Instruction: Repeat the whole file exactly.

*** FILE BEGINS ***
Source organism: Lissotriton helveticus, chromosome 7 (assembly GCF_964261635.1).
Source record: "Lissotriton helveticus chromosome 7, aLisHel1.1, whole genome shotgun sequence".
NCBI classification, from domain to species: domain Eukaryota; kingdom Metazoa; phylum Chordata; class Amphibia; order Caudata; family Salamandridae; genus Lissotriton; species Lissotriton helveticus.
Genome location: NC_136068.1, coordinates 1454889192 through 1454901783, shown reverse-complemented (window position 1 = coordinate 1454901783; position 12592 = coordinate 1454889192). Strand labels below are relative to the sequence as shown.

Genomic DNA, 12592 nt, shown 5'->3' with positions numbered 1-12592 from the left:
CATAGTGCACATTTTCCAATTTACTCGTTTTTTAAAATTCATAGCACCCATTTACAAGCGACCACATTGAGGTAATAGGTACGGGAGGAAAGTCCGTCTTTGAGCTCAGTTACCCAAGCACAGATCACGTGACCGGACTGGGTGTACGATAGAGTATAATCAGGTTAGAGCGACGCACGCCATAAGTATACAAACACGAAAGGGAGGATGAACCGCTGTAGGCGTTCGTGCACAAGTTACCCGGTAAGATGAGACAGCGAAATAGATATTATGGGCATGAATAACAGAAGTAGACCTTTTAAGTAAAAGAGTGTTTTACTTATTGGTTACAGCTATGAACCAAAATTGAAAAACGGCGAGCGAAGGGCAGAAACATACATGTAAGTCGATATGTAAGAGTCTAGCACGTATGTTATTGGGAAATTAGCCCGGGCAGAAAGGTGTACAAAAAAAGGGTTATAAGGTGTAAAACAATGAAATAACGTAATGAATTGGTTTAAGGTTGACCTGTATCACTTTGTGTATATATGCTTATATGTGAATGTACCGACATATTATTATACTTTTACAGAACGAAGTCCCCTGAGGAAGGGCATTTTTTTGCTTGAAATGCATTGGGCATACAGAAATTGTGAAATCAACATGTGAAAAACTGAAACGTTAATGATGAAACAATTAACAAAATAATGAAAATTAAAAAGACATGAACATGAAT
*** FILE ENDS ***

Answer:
Source organism: Lissotriton helveticus, chromosome 7 (assembly GCF_964261635.1).
Source record: "Lissotriton helveticus chromosome 7, aLisHel1.1, whole genome shotgun sequence".
NCBI classification, from domain to species: domain Eukaryota; kingdom Metazoa; phylum Chordata; class Amphibia; order Caudata; family Salamandridae; genus Lissotriton; species Lissotriton helveticus.
Genome location: NC_136068.1, coordinates 1454889192 through 1454901783, shown reverse-complemented (window position 1 = coordinate 1454901783; position 12592 = coordinate 1454889192). Strand labels below are relative to the sequence as shown.

Genomic DNA, 12592 nt, shown 5'->3' with positions numbered 1-12592 from the left:
CATAGTGCACATTTTCCAATTTACTCGTTTTTTAAAATTCATAGCACCCATTTACAAGCGACCACATTGAGGTAATAGGTACGGGAGGAAAGTCCGTCTTTGAGCTCAGTTACCCAAGCACAGATCACGTGACCGGACTGGGTGTACGATAGAGTATAATCAGGTTAGAGCGACGCACGCCATAAGTATACAAACACGAAAGGGAGGATGAACCGCTGTAGGCGTTCGTGCACAAGTTACCCGGTAAGATGAGACAGCGAAATAGATATTATGGGCATGAATAACAGAAGTAGACCTTTTAAGTAAAAGAGTGTTTTACTTATTGGTTACAGCTATGAACCAAAATTGAAAAACGGCGAGCGAAGGGCAGAAACATACATGTAAGTCGATATGTAAGAGTCTAGCACGTATGTTATTGGGAAATTAGCCCGGGCAGAAAGGTGTACAAAAAAAGGGTTATAAGGTGTAAAACAATGAAATAACGTAATGAATTGGTTTAAGGTTGACCTGTATCACTTTGTGTATATATGCTTATATGTGAATGTACCGACATATTATTATACTTTTACAGAACGAAGTCCCCTGAGGAAGGGCATTTTTTTGCTTGAAATGCATTGGGCATACAGAAATTGTGAAATCAACATGTGAAAAACTGAAACGTTAATGATGAAACAATTAACAAAATAATGAAAATTAAAAAGACATGAACATGAAT